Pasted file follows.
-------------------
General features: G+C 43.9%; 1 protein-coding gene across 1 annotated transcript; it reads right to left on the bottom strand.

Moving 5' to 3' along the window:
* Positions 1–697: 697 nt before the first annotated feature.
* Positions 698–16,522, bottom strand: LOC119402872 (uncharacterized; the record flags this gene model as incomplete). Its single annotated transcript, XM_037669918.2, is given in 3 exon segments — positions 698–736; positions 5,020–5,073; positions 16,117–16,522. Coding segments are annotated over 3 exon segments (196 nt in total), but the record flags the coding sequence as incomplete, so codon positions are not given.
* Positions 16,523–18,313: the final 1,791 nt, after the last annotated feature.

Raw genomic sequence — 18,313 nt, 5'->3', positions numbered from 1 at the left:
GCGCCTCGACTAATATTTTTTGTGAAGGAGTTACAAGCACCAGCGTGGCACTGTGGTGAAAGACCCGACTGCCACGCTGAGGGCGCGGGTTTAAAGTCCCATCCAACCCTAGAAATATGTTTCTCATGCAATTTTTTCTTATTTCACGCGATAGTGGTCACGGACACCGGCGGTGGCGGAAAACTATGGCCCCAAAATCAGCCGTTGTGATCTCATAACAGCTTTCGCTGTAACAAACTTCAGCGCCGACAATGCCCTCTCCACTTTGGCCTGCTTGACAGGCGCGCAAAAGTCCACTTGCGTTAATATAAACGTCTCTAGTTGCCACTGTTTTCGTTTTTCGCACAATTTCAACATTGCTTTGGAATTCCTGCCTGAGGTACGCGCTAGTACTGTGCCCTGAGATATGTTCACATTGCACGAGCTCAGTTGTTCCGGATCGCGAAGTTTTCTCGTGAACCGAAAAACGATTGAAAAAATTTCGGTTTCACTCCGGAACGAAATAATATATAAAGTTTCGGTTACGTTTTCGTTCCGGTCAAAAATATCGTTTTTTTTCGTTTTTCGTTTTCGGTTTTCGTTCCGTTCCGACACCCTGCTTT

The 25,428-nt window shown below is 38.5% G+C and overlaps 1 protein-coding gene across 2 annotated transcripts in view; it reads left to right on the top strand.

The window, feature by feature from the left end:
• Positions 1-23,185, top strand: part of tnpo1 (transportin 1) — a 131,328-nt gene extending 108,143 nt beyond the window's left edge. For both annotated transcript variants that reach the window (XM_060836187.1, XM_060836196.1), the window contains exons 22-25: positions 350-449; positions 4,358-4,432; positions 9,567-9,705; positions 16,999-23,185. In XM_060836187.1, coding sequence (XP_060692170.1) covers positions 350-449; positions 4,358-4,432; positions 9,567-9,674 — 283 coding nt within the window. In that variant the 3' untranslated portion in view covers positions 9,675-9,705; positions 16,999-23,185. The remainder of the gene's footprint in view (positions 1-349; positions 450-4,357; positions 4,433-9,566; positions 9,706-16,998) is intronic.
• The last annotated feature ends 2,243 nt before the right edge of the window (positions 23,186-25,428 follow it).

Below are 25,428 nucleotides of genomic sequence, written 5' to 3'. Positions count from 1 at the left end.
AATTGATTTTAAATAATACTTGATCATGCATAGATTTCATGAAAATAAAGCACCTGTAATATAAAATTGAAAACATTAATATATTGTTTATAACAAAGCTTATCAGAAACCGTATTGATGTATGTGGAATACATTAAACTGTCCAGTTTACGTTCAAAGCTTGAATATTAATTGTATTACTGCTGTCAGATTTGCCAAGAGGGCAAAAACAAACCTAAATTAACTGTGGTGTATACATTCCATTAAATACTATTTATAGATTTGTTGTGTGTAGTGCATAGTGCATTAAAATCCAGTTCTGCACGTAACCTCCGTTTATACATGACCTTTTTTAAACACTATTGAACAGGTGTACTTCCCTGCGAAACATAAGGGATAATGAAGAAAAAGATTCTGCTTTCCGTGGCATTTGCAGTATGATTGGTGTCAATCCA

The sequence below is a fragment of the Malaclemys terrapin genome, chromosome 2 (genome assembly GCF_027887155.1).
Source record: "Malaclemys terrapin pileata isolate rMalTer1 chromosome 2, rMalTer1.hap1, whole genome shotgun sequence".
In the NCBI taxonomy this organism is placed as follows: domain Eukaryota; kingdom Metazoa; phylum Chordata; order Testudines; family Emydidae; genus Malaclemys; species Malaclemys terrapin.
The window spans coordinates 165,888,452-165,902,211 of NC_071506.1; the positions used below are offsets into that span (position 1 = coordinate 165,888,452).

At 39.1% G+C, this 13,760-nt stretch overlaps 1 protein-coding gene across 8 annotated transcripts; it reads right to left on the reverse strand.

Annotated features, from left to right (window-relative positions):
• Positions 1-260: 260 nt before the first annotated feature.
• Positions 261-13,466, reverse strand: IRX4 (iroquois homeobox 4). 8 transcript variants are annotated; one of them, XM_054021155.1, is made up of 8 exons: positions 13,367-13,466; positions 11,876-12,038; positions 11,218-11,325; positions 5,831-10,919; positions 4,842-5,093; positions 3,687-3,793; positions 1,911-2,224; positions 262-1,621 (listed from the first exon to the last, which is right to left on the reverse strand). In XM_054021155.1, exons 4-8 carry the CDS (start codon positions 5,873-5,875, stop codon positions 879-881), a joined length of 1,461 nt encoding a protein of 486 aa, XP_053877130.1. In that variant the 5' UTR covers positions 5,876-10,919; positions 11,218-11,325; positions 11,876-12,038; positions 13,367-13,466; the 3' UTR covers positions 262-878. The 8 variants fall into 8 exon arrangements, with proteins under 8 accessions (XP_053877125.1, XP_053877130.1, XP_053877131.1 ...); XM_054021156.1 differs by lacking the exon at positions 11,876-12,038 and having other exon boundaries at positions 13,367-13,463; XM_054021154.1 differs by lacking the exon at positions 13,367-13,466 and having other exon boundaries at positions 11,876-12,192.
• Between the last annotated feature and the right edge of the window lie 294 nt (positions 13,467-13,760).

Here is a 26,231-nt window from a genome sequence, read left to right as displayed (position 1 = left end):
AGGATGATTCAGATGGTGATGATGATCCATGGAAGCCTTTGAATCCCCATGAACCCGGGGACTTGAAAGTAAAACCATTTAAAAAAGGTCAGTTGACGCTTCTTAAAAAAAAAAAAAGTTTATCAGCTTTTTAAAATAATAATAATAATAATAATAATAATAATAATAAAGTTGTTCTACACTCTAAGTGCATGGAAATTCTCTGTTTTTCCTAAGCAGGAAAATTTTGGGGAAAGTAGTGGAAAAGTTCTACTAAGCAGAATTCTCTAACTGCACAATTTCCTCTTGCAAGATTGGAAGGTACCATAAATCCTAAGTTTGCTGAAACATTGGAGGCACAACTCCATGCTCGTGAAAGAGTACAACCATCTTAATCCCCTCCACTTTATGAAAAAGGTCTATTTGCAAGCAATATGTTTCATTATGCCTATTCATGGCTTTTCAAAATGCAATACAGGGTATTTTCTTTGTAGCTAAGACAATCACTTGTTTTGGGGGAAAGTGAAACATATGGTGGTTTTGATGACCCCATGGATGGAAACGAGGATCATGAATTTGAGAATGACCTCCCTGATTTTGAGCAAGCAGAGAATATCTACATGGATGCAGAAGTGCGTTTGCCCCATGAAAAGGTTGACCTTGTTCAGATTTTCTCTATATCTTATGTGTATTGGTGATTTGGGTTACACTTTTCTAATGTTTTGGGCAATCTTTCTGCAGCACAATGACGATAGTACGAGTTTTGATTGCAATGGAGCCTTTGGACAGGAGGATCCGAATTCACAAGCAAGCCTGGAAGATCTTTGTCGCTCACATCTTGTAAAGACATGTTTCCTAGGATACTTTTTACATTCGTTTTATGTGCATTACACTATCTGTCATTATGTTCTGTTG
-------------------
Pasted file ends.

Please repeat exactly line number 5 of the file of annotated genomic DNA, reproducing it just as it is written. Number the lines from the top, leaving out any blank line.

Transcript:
* Positions 16,523–18,313: the final 1,791 nt, after the last annotated feature.